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Stomach contents of a Cuvier's beaked whale (Ziphius cavirostris) stranded in Monterey Bay, California.

From 1942 to 2010 there were 23 reported strandings of Cuvier's Beaked Whale, Ziphius cavirostris (Odontoceti: Ziphiidae), in the Pacific Northwest (Oregon and Washington), and 25 reported strandings in California between 1982 and 2010 (Moore and Barlow 2013). Although Z. cavirostris appears to be the most cosmopolitan of the beaked whales, occurring in all oceans except in high polar regions (Leatherwood and Reeves 1983; Heyning 1989), global phylogenetic analyses reveal low maternal gene flow among populations confined to isolated ocean basins (Dalebout and others 2005). Extensive surveys throughout the California Current System (CCS) show that Z. cavirostris is distributed offshore over the continental slope, occurring more frequently closer to shore and aggregated in areas of complex bathymetry (for example, Monterey Bay, California and within the Southern California Bight, see Fig. 2 in Moore and Barlow 2013). In the northern CCS, Moore and Barlow (2013) estimated that the Z. cavirostris population likely has decreased by approximately 30% from 10,771 in 1991 to approximately 7550 individuals in 2008, and they suggested that one potential cause could be ecosystem change, thus highlighting the need for additional information on food habits.

Heyning (1989) first summarized prey information for Z. cavirostris from around the world, a list that included 10 cephalopod families (16 genera), gadiform and atheriniform fishes, and 2 accounts of crustacean prey. Santos and others (2001) reported prey remains from 3 Z. cavirostris stranded in the eastern Atlantic and provided a review of known prey remains for the species. MacLeod and others (2003) extended the review of Santos and others (2001) to include comparison of Z. cavirostris with 2 additional beaked whales: Mesoplodon spp. and Hyperoodon planifrons. Combining these records with 7 Z. cavirostris stomachs evaluated by Santos and others (2007), the known diet of Z. cavirostris is based on prey remains recovered from only 45 individuals world-wide; diets consisted of 46 cephalopod species (15 families), infrequent crustacean remains, and rare representation among mostly unidentified fishes (MacLeod and others 2003). Compared with records from the Atlantic, food habits of Z. cavirostris off Alaska and in the eastern North Pacific are less well known (n = 5 individuals, and only 1 from California). Fiscus (1997) identified 6 cephalopod families (11 genera) from a subset of the stomach remains collected and described by Kenyon (1961) from a mature female Z. cavirostris that stranded in March 1959 on Amchitka Island, Aleutian Islands, Alaska. Foster and Hare (1990) identified 3 of the same cephalopod families (4 genera) as reported by Fiscus (1997) from a Z. cavirostris stranded in Kodiak, Alaska. In the Gulf of Mexico, Fertl and others (1997) identified a single beak of Loligo peali from an individual that stranded in Texas.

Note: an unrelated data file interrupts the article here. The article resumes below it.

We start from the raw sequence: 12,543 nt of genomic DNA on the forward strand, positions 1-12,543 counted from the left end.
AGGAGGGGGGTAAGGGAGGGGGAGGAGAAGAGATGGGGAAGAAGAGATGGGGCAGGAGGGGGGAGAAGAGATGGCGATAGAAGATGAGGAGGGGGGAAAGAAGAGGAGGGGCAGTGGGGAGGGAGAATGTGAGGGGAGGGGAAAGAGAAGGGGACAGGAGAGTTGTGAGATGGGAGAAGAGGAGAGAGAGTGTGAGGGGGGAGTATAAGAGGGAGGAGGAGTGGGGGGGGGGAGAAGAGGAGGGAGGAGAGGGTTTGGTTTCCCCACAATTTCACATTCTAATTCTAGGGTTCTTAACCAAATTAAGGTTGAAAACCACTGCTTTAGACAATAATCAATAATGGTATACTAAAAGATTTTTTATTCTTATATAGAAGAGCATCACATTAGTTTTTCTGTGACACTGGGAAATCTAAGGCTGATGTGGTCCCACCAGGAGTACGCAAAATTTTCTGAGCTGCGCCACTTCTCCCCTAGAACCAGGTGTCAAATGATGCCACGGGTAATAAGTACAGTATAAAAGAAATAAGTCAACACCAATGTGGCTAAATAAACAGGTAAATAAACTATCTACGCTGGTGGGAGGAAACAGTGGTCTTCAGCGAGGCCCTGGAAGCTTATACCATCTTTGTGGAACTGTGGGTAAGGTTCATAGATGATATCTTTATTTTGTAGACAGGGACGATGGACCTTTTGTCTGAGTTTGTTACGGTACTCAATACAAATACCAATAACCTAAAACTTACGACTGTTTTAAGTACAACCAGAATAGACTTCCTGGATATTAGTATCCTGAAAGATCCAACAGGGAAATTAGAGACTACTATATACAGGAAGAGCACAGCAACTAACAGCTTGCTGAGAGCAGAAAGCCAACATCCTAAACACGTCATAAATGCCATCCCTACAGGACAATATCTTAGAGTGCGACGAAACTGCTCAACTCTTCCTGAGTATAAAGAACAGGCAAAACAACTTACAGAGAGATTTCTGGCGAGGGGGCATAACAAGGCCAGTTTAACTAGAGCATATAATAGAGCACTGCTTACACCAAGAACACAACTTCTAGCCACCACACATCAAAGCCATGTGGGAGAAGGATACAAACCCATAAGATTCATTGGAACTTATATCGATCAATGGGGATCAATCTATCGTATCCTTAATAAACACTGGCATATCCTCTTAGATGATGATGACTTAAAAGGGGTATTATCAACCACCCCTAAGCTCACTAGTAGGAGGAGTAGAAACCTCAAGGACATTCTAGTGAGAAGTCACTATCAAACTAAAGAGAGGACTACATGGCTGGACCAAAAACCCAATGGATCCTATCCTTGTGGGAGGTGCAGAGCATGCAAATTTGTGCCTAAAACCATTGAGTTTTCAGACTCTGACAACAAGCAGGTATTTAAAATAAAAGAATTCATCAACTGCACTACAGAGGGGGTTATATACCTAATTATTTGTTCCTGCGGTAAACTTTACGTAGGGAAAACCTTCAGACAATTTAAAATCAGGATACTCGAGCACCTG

An adult female Z. cavirostris (Moss Landing Marine Laboratory Museum [MLMLM] #499, standard length 600 cm) stranded dead on 15 January 1998 at Marina State Beach, California (UTM: Zone IOS, 607191E, 4062264N, WGS84). During a 2-d field necropsy, to minimize the loss of contents, we tied-off both the esophageal and duodenal ends of the stomach before removing it on 16 January 1998. Prey remains were also collected from the whale's oral cavity. The stomach contents from 5 pyloric compartments (see Kenyon 1961 for a description of the stomach of an adult female Z. cavirostris) were gently rinsed and sifted through a 500-|im sieve. Cephalopod remains (whole beaks, beak fragments, and eye lenses) and fish remains (bones and eye lenses) were preserved in 50% isopropyl alcohol and fish otoliths were stored dry. Cephalopods were identified to lowest taxon using the cephalopod beak reference collection housed at the National Oceanic and Atmospheric Administration (NOAA) National Marine Mammal Laboratory (NMML), Seattle, Washington. Lower beak rostral lengths (LRL) or hood lengths (HL; Vampyroteuthis infemalis) were measured ([+ or -] 0.1 mm) with vernier calipers or an optical micrometer. Estimated dorsal mantle length (DML [mm]) and wet mass (g) were calculated using regression equations between LRL or HL and body size (Clarke 1986; Walker and others 2002 for Gonatopsis borealis [southern form]; and NOAA NMML, unpubl. data for Taonius borealis). Following Clarke (1986), we classified specimens of a given species as adult or juvenile based on the degree of pigmentation (darkening) of the wing portions of lower beaks. For the gadiform fish, Giant Grenadier (Albatrossia pectoralis [Macrouridae]), we measured otolith length and height ([+ or -] 0.1 mm) using a calibrated videoimaging system, and otolith mass ([+ or -] 0.001 g) using an analytical balance (Burton 1999). We estimated A. pectoralis total length (TL [+ or -]1.0 cm) using linear regression equations between otolith mass and pre-anal fin length (PAFL; tip of snout to base of 1st anal fin ray), and PAFL to TL (Burton 1999). To estimate A. pectoralis mass (g), we used the regression equation reported in Clausen (2008) for both sexes combined. We quantified prey by percent of the total prey number (%N) and percent of the total reconstructed mass (%M); the number of unique lower rostra recorded gave us a minimum count per taxonomic group (Clarke and Trueman 1988).